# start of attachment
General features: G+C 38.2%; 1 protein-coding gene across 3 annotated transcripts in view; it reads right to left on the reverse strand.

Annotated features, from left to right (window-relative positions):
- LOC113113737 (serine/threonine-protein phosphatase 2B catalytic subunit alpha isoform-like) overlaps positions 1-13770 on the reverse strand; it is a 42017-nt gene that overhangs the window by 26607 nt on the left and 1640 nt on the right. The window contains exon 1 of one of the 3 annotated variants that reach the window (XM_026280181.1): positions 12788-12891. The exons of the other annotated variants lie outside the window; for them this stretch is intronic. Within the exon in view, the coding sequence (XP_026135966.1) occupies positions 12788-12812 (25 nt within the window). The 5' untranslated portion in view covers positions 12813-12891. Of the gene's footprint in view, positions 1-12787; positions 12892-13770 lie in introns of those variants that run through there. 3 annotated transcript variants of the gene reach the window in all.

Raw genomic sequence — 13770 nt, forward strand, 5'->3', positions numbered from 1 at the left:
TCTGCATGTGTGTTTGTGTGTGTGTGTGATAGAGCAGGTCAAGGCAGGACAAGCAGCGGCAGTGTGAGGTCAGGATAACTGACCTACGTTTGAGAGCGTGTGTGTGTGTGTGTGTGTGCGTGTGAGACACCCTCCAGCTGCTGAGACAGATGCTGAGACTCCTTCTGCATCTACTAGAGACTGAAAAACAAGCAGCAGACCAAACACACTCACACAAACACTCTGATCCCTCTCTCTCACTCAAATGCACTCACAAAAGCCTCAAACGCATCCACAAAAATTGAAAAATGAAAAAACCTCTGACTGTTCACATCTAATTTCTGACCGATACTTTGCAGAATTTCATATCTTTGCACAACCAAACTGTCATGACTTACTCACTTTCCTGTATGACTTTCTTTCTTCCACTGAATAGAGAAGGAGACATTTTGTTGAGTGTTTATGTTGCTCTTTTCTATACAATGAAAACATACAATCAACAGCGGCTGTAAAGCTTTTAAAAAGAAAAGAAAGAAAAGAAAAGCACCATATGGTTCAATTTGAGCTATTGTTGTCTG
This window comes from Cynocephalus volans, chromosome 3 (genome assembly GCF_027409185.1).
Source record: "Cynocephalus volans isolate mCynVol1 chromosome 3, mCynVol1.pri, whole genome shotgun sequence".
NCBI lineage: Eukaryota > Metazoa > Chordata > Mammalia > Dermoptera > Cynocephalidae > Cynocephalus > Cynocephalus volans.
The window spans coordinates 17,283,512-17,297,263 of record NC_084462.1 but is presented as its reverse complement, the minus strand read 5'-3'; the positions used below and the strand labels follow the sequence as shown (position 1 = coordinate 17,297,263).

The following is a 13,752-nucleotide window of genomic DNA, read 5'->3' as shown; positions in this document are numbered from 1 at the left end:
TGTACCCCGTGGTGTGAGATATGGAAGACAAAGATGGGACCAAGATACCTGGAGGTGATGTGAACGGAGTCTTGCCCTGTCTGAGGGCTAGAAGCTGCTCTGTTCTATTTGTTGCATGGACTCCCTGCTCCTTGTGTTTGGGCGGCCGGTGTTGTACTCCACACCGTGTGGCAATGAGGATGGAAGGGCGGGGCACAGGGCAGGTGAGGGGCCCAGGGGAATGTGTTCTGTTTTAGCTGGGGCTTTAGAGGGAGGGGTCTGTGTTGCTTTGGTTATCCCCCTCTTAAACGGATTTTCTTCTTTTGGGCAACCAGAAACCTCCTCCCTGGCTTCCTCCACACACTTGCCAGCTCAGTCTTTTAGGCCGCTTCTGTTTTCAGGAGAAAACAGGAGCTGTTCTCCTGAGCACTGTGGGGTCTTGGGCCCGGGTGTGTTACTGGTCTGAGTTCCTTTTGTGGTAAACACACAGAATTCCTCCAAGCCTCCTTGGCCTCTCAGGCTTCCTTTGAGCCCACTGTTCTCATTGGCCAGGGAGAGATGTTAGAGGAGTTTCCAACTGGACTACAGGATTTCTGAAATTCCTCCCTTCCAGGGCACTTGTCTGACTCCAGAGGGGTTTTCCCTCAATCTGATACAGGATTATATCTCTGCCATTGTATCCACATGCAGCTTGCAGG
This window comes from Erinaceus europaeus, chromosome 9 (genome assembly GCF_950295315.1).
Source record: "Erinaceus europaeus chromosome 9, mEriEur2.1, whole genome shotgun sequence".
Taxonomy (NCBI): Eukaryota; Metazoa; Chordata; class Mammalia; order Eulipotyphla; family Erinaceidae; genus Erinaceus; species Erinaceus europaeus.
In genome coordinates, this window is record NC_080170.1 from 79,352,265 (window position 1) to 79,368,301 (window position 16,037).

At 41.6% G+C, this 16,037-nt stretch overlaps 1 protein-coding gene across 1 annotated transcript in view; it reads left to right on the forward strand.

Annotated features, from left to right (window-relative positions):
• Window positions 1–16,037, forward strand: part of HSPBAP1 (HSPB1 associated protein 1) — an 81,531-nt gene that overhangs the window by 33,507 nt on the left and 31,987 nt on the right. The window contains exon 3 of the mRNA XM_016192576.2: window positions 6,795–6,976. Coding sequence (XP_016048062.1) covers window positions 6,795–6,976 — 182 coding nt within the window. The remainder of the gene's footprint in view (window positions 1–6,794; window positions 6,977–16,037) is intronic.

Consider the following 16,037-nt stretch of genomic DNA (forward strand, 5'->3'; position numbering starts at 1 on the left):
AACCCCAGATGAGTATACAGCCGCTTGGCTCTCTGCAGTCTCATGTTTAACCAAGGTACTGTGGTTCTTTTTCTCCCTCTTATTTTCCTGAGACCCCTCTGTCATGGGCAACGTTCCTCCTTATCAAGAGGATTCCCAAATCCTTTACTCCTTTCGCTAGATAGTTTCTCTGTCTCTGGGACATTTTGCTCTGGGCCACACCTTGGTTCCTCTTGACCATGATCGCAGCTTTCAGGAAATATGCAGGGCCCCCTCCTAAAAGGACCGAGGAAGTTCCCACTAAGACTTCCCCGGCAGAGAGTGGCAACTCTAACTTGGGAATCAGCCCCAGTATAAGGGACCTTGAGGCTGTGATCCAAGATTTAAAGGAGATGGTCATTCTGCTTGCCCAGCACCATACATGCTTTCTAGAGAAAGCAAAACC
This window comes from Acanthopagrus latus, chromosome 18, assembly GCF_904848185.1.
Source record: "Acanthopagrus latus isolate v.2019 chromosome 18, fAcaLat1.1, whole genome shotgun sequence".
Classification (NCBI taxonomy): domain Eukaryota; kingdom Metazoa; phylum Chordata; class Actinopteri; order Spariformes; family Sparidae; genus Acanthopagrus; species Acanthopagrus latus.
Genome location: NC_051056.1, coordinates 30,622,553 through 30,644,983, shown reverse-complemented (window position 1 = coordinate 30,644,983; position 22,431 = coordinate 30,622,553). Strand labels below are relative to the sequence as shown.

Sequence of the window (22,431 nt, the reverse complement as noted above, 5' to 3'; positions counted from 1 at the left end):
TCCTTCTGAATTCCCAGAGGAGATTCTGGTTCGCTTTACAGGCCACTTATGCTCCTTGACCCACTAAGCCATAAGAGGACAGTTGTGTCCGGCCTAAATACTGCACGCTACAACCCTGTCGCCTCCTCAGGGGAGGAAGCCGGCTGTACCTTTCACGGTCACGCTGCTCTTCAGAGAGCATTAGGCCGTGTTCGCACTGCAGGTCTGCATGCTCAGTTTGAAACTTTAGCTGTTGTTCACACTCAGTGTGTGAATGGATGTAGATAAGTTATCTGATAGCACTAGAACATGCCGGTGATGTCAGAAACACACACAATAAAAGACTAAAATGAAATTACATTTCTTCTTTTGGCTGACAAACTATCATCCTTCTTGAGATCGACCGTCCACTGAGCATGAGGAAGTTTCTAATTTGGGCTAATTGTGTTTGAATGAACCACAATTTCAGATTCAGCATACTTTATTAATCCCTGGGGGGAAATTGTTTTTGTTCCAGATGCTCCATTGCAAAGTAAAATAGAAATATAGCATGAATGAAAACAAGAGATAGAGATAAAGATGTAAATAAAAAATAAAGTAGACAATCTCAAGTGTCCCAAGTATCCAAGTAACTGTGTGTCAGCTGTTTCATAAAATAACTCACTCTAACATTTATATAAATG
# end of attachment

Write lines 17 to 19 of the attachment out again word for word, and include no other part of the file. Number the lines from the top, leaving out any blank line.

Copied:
Annotated features, from left to right (window-relative positions):
• Window positions 1–16,037, forward strand: part of HSPBAP1 (HSPB1 associated protein 1) — an 81,531-nt gene that overhangs the window by 33,507 nt on the left and 31,987 nt on the right. The window contains exon 3 of the mRNA XM_016192576.2: window positions 6,795–6,976. Coding sequence (XP_016048062.1) covers window positions 6,795–6,976 — 182 coding nt within the window. The remainder of the gene's footprint in view (window positions 1–6,794; window positions 6,977–16,037) is intronic.

Consider the following 16,037-nt stretch of genomic DNA (forward strand, 5'->3'; position numbering starts at 1 on the left):